At Retina Specialty Institute, we believe knowledge is power. We never quit learning, and we work hard to educate our patients. We believe that the more you know, the more you are empowered to take charge of your health.
Learn below how to keep your eyes, particularly the retinas, healthy and protected against common diseases of the eye.
The Eye and Retina
The human eye is a truly remarkable, complex machine. No other organ requires the exact operating precision of more than 30 individual parts, six muscles, and a network of instantaneous chemical connections. It’s a system of detecting the slightest movements, the furthest distances, the deepest depths, and over two million shades of color.
The retina is a thin light sensitive tissue that lines the back wall of the eye. It includes the macula, a structure that appears as a small dot inside the retina. Perhaps the most delicate of all parts of the eye, it is susceptible to damage, disease, and degeneration. Early recognition and treatment of these conditions by a highly skilled retinal specialist can maintain the health of the retina and preserve vision in most patients.
Facts about Retinal Diseases
A healthy retina is essential for good vision. Retinal diseases can affect your central vision and, if not treated, may cause partial or total loss of sight.
The three main types of retinal diseases are:
- retinal detachment
- diabetic retinopathy
- age-related macular degeneration
The figure above is a diagram of your eye when you experience retinal detachment. A retinal detachment occurs when the retina separates from its attachments to the underlying eye tissue. If the vitreous gel (a clear gel located in front of the retina) pulls loose from its attachment to the retina, it may cause a tear in the retina allowing the vitreous gel to pass through the tear and accumulate behind the retina. Fluid building up behind the retina causes a separation or detachment from the back of the eye.
The figure above demonstrates one type of treatment for diabetic retinopathy. Diabetic retinopathy is the result of changes in the blood vessels of the retina. Blood vessels may swell, leak fluid, or grow abnormally on the surface of the retina. Because symptoms are not always noticeable in the early stages of diabetic retinopathy, annual retina screenings are recommended to help detect early warning signs and prevent long-term damage.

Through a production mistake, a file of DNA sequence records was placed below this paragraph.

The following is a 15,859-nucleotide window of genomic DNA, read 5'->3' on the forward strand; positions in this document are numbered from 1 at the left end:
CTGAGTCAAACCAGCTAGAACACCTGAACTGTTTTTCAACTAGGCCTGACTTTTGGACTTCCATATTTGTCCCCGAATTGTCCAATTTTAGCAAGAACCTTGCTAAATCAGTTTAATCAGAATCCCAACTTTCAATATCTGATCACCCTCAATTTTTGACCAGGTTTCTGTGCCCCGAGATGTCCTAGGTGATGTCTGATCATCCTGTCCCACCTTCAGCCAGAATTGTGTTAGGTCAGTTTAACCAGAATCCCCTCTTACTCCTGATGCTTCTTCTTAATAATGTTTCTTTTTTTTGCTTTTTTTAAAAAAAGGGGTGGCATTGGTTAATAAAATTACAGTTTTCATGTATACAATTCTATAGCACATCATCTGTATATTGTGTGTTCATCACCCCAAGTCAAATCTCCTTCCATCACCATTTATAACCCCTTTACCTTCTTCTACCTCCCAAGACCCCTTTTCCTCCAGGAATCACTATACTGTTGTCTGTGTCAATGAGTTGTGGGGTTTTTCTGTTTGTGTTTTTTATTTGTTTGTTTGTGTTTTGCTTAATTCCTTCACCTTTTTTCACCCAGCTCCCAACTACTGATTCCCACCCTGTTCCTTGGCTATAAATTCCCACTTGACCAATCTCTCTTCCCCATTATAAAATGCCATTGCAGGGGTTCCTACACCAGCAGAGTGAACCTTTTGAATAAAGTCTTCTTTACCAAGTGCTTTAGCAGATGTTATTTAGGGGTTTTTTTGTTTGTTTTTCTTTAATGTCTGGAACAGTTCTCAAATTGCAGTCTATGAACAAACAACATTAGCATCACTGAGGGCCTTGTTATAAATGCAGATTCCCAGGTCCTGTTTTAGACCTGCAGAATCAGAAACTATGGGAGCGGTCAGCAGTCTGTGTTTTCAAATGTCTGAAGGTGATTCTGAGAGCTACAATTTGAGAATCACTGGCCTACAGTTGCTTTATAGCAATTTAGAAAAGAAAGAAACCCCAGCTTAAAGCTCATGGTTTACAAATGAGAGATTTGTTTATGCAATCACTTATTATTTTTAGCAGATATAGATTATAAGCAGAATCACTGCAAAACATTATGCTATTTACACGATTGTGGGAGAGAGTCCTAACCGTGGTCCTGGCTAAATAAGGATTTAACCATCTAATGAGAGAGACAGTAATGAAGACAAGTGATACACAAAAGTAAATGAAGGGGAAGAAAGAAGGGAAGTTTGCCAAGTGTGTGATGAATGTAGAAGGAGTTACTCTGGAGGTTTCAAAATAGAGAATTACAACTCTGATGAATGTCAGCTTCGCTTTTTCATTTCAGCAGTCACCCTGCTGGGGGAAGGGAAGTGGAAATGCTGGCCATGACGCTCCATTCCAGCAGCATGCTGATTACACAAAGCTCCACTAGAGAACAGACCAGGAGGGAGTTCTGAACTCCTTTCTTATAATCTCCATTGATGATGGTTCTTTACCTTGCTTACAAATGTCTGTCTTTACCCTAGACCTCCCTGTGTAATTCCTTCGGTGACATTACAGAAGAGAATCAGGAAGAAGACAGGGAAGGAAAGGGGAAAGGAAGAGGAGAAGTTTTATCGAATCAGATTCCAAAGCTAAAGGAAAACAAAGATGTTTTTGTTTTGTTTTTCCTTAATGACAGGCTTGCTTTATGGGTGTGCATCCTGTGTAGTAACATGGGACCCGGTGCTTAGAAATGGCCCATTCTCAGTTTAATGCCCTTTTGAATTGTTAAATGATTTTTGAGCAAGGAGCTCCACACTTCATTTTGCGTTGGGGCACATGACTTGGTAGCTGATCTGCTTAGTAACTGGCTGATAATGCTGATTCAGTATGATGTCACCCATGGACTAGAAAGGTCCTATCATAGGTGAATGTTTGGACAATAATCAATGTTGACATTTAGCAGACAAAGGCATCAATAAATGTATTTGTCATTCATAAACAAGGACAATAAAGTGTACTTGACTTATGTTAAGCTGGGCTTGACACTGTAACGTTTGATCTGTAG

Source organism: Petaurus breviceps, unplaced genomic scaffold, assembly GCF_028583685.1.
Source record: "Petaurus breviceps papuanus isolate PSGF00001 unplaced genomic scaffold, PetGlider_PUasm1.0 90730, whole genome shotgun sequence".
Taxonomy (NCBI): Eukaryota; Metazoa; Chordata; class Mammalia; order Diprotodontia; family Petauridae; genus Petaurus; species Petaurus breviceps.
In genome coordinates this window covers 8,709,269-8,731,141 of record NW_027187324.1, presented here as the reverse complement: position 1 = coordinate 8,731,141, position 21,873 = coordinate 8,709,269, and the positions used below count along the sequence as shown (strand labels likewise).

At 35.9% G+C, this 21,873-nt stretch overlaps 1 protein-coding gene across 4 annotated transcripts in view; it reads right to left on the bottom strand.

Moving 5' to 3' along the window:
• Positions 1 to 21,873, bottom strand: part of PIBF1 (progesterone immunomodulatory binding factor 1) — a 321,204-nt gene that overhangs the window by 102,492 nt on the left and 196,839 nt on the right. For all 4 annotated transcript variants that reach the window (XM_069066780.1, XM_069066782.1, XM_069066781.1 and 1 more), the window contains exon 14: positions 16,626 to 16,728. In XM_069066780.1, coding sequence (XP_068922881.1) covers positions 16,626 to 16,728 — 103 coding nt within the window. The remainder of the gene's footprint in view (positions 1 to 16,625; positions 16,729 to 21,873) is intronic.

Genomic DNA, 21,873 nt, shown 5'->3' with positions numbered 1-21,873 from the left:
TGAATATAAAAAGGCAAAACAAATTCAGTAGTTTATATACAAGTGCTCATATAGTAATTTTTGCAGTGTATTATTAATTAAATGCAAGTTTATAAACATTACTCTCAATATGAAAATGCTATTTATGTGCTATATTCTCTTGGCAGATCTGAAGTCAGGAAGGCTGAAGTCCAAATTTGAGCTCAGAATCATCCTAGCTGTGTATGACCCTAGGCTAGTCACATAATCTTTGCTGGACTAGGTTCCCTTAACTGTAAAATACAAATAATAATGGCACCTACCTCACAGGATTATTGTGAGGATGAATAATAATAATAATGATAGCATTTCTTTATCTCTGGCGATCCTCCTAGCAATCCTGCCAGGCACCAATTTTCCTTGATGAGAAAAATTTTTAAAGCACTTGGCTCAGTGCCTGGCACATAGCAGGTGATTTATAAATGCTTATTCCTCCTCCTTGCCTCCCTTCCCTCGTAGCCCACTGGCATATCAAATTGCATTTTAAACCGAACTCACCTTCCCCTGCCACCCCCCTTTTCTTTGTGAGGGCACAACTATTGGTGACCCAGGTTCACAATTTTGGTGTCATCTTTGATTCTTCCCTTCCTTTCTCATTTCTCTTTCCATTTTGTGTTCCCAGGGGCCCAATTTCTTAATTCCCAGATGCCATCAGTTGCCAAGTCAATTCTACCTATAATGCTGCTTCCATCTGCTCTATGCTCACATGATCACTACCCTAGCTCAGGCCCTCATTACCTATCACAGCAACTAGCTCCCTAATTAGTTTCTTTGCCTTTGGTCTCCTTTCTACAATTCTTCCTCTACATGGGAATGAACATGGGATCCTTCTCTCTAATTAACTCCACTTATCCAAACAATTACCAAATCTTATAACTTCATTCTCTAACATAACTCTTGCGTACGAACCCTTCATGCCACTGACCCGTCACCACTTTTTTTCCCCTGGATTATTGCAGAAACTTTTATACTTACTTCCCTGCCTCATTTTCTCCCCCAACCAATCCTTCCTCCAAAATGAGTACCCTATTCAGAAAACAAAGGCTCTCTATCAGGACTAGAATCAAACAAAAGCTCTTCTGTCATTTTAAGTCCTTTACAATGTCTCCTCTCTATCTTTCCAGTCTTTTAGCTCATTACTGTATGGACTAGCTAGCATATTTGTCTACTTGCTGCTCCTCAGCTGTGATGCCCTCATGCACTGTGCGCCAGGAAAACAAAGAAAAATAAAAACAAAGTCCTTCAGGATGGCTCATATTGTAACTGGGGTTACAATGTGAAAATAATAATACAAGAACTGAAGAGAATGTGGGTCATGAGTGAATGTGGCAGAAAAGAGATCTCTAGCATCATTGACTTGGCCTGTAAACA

Age-Related Macular Degeneration
The figure above compares two different types Age-Related Macular Degeneration (ARMD), the gradual decline of vision with regards to seeing the fine details of objects. This often affects our ability to read and drive. ARMD may be a slow process that is largely unnoticeable due to small changes over time or may progress aggressively, resulting in total loss of vision.
- Age-Related Macular Degeneration (AMD): A condition that damages the central retina, known as the macula.
- Diabetic Retinopathy: A progressive disease, affecting those with advanced diabetes, in which high sugar levels cause retinal blood vessel damage.
- Floaters: Particles or specks that appear in your line of vision.
- Macula: A small area in the center of the retina that is needed for fine visual acuity.
- Macular Edema: The swelling or thickening of the macula, caused by fluid leaking from damaged retinal blood vessels.
- Macular Hole: An abnormal opening that forms at the center of the macula over a period of several weeks to months, resulting in loss of central vision.
- Macular Ischemia: Blurred vision caused by the inadequate blood supply to the macula.
- Macular Pucker: A condition that occurs when an Epiretinal Membrane or Posterior Vitreous adheres to the macula and contracts, causing distortion or puckering of the macula.
- Retina: A nerve layer at the back of your eye that senses light and sends images to the brain.
- Retinal Detachment: Condition of the retina pulling away from its normal position.
- Vitreous Gel: A clear gel that fills the inside of the eye.
- Uvea: A layer of tissue composed largely of the blood vessels that supports and nourishes many important parts of the eye.
- Uveitis: Inflammation within the eye.
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At Retina Specialty Institute, our number one priority has always been and will always be offering exceptional eye care to our patients in a safe and professional environment. Contact us today for an appointment. We have a wide range of amazing, state-of-the-art locations.
The doctors at Retina Specialty Institute have either authored or reviewed and approved this content.